Federal Budget - “dull and boring” ? Not for small business!
Small business is a clear winner from the 2015-16 Federal Budget delivered by the Treasurer, Mr Joe Hockey last night.
From a taxation point of view, the Budget contained some significant changes, although "big ticket" tax reform measures remain for consideration in the Tax Reform White Paper, policy proposals from which will be released in 2016 to take to the next election.
Key Highlights from the budget include;
Small Business (i.e. those with aggregated annual turnover <2M in current or previous financial year)
Company tax rate down to 28.5%
A reduction in the company tax rate from 30% to 28.5%. Importantly the current maximum 30% franking credit will still be available to those companies’ shareholders. This should allay fears that the tax cut would merely have resulted in “mum and dad” shareholders of family companies paying the extra 1.5% in top-up tax. This will apply from 1 July 2015, therefore company PAYG Instalments can benefit from this in their September 2015 BAS!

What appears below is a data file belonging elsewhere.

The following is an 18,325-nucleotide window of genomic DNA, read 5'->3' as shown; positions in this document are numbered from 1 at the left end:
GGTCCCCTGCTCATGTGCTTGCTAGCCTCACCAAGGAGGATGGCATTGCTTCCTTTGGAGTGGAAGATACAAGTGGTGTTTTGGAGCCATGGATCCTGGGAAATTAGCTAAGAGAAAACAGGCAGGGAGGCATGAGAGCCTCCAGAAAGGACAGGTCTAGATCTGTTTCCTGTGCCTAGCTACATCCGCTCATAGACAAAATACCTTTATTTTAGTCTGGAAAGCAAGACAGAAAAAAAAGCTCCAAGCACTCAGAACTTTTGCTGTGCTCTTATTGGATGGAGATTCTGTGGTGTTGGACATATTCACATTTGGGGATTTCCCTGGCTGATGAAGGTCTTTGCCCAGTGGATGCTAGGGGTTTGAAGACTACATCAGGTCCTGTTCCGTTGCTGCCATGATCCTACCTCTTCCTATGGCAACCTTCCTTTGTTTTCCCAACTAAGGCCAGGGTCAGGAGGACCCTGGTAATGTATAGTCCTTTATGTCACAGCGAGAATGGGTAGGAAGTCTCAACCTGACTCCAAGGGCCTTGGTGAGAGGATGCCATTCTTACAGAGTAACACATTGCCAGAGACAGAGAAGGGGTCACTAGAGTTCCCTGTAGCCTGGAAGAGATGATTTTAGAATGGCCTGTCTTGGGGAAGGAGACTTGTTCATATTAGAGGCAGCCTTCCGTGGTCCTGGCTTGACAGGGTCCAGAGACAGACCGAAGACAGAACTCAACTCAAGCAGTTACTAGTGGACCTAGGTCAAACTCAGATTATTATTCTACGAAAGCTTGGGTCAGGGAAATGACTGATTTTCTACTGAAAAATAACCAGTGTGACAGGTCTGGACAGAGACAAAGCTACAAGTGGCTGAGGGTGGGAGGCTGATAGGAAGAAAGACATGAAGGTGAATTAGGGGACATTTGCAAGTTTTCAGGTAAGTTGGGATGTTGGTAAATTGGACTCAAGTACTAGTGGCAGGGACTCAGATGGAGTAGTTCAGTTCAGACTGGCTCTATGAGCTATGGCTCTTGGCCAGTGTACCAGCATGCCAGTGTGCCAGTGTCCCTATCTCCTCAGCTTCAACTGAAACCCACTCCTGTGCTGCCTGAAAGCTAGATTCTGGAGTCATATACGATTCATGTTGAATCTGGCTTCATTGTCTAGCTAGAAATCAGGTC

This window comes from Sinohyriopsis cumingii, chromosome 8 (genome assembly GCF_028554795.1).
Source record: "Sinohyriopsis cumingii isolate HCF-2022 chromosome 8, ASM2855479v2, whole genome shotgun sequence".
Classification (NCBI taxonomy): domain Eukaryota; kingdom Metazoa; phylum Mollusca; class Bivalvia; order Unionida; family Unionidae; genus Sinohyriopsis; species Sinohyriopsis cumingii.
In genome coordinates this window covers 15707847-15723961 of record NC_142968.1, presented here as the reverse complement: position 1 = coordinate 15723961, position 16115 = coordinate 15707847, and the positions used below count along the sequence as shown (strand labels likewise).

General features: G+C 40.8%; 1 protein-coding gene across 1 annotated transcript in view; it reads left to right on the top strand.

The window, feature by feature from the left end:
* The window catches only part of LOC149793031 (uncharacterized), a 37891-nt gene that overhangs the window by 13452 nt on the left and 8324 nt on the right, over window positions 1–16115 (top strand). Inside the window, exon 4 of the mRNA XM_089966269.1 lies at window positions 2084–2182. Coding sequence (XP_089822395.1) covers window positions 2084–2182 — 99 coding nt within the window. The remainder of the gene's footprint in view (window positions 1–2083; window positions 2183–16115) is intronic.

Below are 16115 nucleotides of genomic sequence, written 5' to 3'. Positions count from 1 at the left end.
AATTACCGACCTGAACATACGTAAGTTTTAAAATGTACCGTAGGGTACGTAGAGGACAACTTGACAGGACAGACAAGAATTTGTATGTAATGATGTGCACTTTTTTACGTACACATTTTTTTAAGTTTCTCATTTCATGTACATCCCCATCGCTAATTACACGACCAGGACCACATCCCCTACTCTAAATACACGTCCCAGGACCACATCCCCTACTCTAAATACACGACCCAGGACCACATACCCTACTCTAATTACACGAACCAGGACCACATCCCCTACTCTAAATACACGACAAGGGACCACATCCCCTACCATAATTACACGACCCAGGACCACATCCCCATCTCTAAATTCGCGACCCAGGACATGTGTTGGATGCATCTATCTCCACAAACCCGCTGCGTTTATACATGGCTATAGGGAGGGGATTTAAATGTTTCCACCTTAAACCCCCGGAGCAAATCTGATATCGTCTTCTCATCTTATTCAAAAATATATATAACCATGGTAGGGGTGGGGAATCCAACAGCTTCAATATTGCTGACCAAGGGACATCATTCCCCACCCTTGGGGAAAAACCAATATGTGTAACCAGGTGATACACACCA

5% Tax Discount on Income from Unincorporated Small Business
Only around 30% of small businesses are incorporated (i.e. around 70% are sole traders, trusts and partnerships), so the reduced 28.5% rate will have limited effect. To balance the equation, from 1 July 2015, individual taxpayers will receive a 5% discount (in the form of a tax offset) on the business income they receive from an unincorporated Small Business (capped at $1,000 p.a per individual). Whilst the detail on this has not been announced, presumably this will operate similarly to the “Entrepreneurs Tax Offset” from a few years ago, in that an individual receiving a distribution from a family trust for example will receive a 5% discount on the tax payable on that income (effectively capped at up to $20,000 of income per person). It would then follow that the greater number of beneficiaries, the greater the tax savings.